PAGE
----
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This article is taken from PN Review 181, Volume 34 Number 5, May - June 2008.

On the Senses Considered as Perceptual Systems Iain Bamforth

1

Since the dawn of what Norbert Elias called 'the process of civilisation' sight has held an undisputed place as the most estimable of the senses. Asked what he had been born for, one of the earliest philosophers, Anaxagoras, replied: 'For seeing.' Even Heracleitus, 'the obscure', is supposed according to Polybius to have asserted that 'eyes are surer witnesses than ears'. That cornerstone of Western philosophy, Aristotle's Metaphysics, opens with the assertion: 'Most of all, we esteem the sense of sight.' Hippocrates, the father of medicine, for all that he became a bookish authority for later generations, also pleaded for the evidence of things seen. Indeed, by the fifth century BC, the faculty of vision and the attributes of knowledge were already one: the Greek verb theorein means both to see and to know.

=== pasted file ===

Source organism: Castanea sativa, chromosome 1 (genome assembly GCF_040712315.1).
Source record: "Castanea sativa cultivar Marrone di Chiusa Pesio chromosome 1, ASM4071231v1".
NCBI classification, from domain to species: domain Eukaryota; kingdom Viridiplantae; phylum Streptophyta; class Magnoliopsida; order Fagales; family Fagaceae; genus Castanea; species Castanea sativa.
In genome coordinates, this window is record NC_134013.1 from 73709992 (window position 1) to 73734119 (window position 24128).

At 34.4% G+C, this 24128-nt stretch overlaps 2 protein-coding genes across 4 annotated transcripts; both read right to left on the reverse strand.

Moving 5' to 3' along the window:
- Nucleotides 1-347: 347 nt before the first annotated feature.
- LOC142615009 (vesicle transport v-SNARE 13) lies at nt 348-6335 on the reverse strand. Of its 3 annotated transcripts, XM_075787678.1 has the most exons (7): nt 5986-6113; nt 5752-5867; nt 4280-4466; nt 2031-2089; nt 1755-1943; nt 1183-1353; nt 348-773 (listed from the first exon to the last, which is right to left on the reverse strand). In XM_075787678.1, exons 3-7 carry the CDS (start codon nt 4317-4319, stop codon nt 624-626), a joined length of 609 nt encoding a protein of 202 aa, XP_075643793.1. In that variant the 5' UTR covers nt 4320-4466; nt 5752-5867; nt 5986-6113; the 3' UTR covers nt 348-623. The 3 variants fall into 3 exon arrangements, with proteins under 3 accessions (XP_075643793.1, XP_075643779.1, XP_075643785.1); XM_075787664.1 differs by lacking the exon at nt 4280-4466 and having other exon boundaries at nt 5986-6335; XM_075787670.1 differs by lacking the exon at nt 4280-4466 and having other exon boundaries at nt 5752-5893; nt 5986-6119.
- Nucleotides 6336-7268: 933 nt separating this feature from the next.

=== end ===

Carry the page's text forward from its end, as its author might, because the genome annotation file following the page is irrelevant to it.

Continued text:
So when Greek ideas were rediscovered at the beginning of what we call the Renaissance it wasn't just those trouble-some antithetical terms from the pre-Socratic era, especially that conceptual pair light-dark, the former being 'noble' (like male, dry and right), the latter 'ignoble' (like female, wet and left), that were given a new lease of life. The mind's eye beheld the world afresh: knowledge was once more analogous to vision. The greatest figure of the Renaissance, Leonardo da Vinci, restricted his studies to the domain of what he called sperienza, by which he meant chiefly visual experience. Ignorance was ...


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